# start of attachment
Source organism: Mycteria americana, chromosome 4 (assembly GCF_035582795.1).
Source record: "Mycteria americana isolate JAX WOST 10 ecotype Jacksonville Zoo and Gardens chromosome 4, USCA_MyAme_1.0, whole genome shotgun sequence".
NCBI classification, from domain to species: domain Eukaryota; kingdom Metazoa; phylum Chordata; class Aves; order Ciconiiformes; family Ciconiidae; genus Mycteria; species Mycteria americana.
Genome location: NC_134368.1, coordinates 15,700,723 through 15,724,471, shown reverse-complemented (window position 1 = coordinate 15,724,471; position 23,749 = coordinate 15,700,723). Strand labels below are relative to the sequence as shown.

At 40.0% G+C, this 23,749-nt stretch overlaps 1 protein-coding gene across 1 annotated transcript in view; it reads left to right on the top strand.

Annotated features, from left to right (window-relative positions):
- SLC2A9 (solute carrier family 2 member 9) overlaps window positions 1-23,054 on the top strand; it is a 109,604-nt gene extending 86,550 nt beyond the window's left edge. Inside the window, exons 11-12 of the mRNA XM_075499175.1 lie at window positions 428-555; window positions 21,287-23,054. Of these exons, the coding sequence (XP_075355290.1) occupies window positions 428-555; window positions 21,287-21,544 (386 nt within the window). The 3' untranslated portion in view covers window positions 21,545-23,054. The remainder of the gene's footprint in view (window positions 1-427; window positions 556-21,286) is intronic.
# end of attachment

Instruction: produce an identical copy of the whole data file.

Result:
Source organism: Mycteria americana, chromosome 4 (assembly GCF_035582795.1).
Source record: "Mycteria americana isolate JAX WOST 10 ecotype Jacksonville Zoo and Gardens chromosome 4, USCA_MyAme_1.0, whole genome shotgun sequence".
NCBI classification, from domain to species: domain Eukaryota; kingdom Metazoa; phylum Chordata; class Aves; order Ciconiiformes; family Ciconiidae; genus Mycteria; species Mycteria americana.
Genome location: NC_134368.1, coordinates 15,700,723 through 15,724,471, shown reverse-complemented (window position 1 = coordinate 15,724,471; position 23,749 = coordinate 15,700,723). Strand labels below are relative to the sequence as shown.

At 40.0% G+C, this 23,749-nt stretch overlaps 1 protein-coding gene across 1 annotated transcript in view; it reads left to right on the top strand.

Annotated features, from left to right (window-relative positions):
- SLC2A9 (solute carrier family 2 member 9) overlaps window positions 1-23,054 on the top strand; it is a 109,604-nt gene extending 86,550 nt beyond the window's left edge. Inside the window, exons 11-12 of the mRNA XM_075499175.1 lie at window positions 428-555; window positions 21,287-23,054. Of these exons, the coding sequence (XP_075355290.1) occupies window positions 428-555; window positions 21,287-21,544 (386 nt within the window). The 3' untranslated portion in view covers window positions 21,545-23,054. The remainder of the gene's footprint in view (window positions 1-427; window positions 556-21,286) is intronic.